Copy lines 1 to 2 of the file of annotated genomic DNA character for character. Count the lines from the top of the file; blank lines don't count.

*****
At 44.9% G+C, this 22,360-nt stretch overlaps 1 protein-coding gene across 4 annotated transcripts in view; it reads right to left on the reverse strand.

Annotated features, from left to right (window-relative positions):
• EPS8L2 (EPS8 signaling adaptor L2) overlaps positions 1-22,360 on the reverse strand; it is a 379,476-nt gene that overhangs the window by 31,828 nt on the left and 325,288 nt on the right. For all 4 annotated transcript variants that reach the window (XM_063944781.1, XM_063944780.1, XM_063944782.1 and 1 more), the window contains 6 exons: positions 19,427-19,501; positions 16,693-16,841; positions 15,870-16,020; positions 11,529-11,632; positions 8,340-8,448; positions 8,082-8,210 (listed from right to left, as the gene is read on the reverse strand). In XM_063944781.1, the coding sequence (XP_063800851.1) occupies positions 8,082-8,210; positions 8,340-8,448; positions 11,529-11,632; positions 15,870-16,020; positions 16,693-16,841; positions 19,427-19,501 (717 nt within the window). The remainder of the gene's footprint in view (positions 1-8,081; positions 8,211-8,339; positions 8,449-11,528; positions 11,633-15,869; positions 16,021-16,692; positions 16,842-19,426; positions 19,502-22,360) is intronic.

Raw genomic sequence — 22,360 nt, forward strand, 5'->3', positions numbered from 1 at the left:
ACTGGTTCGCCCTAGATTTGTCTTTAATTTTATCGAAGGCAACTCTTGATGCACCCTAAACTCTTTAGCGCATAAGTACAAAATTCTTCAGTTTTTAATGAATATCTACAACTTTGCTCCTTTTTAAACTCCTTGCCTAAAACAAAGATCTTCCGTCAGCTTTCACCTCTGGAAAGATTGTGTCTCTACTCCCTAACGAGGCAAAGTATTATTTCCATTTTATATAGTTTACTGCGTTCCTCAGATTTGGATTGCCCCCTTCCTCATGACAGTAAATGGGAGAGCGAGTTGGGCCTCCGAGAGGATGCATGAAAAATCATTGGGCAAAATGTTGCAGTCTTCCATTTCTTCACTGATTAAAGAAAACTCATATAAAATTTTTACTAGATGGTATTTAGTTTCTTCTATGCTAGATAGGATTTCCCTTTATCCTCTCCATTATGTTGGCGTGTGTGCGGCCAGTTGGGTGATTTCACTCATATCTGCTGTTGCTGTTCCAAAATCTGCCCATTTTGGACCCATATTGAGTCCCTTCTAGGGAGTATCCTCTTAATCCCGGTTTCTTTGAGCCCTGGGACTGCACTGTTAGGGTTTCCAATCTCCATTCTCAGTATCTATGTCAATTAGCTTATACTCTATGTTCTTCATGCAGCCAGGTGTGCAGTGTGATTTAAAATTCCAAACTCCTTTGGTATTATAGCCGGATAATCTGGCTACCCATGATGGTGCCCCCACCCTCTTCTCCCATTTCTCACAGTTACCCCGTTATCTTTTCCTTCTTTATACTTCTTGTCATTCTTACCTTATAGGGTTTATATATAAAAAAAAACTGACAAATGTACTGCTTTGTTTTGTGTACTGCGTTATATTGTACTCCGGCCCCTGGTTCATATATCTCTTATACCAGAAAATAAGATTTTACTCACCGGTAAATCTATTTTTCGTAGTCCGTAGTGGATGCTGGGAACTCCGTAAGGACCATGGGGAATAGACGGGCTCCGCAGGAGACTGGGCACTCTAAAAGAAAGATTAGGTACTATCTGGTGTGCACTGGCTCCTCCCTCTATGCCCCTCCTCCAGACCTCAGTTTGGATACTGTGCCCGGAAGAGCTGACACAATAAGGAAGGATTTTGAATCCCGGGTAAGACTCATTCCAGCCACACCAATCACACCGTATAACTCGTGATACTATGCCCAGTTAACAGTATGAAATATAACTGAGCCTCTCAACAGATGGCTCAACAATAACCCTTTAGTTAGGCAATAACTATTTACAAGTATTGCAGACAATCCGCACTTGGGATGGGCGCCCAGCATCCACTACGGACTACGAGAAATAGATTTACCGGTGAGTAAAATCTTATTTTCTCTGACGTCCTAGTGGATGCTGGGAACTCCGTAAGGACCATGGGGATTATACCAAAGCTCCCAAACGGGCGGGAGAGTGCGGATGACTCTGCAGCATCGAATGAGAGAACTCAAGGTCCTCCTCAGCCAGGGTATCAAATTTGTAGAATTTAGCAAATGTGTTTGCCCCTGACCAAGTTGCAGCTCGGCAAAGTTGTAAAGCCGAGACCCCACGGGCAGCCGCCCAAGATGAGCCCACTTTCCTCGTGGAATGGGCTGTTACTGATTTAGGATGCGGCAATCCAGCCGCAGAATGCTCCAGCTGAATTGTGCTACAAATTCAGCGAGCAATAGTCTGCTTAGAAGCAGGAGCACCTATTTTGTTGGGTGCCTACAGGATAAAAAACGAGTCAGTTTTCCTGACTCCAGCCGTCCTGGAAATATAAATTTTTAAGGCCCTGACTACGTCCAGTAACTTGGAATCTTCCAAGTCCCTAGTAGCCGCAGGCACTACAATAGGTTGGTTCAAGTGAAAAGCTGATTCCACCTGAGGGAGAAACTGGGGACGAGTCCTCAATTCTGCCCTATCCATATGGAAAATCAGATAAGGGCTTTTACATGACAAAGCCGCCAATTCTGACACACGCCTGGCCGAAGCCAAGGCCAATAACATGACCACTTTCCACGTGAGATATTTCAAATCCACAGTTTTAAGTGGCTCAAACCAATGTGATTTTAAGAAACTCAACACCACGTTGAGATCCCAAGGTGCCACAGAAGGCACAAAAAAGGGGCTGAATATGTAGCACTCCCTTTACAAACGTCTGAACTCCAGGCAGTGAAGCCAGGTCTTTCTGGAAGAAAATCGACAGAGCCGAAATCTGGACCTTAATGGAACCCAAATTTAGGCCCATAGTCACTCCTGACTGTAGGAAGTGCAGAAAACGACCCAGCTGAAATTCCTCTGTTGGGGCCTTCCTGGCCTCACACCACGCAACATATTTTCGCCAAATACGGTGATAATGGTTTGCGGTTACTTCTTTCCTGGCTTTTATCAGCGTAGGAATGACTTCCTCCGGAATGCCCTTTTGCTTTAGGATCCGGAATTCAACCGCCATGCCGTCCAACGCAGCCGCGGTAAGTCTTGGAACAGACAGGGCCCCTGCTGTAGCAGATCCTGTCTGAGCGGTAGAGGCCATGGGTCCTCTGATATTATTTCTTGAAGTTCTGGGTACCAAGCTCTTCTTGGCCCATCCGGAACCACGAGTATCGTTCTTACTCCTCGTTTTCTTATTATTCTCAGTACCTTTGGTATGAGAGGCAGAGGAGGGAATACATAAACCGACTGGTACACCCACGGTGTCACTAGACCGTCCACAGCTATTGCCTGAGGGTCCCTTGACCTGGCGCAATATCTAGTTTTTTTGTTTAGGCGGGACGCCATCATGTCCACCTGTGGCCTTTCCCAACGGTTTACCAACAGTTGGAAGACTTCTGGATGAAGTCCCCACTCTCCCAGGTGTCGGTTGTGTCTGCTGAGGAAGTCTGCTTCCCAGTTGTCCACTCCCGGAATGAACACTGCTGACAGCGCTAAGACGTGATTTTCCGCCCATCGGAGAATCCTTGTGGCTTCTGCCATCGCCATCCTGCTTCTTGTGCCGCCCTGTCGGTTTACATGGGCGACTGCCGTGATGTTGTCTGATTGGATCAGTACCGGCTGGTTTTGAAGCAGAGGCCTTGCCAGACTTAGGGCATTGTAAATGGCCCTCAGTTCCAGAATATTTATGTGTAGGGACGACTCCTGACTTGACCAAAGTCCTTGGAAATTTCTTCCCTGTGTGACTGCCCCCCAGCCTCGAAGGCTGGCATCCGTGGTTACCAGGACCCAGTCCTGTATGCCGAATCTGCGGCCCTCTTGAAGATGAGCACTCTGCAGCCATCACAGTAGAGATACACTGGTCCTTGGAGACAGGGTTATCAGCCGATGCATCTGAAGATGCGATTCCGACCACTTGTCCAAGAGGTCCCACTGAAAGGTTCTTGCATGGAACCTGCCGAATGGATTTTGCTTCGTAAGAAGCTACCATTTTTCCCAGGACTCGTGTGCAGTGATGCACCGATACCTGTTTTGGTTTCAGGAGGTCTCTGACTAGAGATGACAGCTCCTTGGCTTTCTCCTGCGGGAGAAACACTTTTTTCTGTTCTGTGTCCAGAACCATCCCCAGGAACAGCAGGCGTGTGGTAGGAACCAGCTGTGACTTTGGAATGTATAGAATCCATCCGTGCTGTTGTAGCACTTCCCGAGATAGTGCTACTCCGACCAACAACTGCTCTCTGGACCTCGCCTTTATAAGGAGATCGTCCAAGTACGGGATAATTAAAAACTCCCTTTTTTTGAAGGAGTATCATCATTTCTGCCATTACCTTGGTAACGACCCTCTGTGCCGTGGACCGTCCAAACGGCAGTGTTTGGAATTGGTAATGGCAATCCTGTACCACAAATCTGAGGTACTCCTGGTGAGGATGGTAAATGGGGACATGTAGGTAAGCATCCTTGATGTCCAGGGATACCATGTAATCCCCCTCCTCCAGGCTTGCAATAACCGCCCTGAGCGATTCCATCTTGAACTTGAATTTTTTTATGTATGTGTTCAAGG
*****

At 44.9% G+C, this 22,360-nt stretch overlaps 1 protein-coding gene across 4 annotated transcripts in view; it reads right to left on the reverse strand.

Annotated features, from left to right (window-relative positions):